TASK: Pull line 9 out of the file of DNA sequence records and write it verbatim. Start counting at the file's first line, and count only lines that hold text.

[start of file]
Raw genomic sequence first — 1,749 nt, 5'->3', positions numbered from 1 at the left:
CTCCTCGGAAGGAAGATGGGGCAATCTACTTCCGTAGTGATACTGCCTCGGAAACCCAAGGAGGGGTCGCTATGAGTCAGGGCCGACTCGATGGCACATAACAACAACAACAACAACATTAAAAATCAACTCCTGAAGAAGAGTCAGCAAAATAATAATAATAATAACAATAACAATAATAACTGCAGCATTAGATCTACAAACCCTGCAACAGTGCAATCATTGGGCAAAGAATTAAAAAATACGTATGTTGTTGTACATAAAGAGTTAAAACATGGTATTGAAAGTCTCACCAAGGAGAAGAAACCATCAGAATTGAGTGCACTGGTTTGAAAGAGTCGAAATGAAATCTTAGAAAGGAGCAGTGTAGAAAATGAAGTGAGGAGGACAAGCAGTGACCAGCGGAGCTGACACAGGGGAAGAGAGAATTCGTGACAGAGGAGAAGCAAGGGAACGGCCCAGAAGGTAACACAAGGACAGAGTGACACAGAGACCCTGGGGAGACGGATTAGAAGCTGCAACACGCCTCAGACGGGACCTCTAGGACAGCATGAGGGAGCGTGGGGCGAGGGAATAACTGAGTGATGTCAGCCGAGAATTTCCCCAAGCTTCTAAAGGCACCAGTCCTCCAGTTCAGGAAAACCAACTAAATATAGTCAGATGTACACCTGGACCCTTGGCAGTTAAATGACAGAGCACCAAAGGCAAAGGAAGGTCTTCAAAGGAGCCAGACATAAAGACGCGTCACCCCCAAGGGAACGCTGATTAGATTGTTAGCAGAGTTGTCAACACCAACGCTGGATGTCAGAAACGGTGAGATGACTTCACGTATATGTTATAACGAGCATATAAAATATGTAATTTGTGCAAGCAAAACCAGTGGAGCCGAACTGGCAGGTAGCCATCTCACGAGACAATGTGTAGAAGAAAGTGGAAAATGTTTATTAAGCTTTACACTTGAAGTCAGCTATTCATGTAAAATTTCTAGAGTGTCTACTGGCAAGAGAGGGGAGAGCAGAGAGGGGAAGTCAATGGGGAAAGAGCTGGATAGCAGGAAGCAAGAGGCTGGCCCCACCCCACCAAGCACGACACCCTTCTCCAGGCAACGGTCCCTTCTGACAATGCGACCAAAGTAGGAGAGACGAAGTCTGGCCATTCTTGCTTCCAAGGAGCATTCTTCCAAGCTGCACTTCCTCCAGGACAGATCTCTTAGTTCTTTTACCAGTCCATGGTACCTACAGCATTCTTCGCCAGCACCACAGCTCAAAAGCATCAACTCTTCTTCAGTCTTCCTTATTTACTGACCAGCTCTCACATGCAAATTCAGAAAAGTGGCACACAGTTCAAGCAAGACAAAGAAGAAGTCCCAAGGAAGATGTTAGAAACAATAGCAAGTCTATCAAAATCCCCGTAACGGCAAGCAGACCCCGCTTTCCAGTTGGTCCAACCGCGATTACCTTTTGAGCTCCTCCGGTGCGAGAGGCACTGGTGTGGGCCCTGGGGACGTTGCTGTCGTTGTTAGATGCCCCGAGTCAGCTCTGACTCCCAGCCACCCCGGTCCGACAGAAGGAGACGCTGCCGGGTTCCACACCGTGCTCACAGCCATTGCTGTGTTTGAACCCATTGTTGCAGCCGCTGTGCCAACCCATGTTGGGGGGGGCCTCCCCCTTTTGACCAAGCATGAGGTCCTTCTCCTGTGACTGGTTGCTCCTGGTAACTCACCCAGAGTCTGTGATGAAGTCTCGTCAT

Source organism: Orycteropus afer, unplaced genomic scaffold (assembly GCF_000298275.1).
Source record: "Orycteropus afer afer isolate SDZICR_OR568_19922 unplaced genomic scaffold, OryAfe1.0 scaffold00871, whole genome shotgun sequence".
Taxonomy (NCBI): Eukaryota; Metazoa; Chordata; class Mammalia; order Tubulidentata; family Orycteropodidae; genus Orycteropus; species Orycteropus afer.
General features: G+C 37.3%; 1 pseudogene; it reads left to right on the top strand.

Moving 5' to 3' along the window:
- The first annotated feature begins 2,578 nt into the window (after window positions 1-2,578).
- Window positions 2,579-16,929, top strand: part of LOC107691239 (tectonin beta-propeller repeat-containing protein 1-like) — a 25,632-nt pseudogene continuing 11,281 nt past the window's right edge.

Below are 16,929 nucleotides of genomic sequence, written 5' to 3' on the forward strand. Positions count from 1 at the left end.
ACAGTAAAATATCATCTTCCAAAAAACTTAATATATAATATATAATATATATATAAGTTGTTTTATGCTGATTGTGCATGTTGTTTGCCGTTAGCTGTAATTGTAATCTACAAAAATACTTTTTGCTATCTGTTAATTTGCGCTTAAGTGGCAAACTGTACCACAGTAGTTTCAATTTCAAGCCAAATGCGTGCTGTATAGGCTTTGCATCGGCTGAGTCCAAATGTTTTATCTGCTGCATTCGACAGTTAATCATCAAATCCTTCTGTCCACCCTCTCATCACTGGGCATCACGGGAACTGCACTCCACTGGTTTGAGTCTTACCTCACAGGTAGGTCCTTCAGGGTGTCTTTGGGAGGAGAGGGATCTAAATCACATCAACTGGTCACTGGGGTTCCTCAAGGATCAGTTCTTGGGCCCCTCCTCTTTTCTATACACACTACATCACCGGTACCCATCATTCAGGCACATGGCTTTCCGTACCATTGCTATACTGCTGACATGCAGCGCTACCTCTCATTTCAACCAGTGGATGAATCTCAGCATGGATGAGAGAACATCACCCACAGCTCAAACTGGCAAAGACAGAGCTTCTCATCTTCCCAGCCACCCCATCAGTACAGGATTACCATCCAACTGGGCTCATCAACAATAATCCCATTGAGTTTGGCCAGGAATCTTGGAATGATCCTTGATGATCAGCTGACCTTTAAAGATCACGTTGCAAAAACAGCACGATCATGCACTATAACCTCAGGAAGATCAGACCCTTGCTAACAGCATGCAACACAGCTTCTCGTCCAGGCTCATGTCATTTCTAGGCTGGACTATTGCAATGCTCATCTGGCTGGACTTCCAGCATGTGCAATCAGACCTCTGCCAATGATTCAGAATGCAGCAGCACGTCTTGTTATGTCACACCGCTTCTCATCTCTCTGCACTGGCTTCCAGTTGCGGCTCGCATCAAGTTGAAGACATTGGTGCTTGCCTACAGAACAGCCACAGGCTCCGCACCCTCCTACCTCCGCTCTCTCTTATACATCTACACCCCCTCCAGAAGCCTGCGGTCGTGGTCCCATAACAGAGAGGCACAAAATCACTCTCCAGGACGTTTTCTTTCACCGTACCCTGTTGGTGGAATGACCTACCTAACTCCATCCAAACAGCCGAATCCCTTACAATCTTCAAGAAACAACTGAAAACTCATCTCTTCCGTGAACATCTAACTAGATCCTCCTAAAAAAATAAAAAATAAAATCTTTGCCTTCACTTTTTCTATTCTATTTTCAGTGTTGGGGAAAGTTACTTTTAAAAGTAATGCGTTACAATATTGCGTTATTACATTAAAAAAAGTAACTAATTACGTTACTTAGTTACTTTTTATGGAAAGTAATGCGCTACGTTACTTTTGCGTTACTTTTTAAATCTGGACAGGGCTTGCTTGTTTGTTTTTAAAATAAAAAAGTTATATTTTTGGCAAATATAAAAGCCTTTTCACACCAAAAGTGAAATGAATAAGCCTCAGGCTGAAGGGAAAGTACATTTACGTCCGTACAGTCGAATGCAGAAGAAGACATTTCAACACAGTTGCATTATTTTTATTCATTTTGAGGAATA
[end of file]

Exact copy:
- Window positions 2,579-16,929, top strand: part of LOC107691239 (tectonin beta-propeller repeat-containing protein 1-like) — a 25,632-nt pseudogene continuing 11,281 nt past the window's right edge.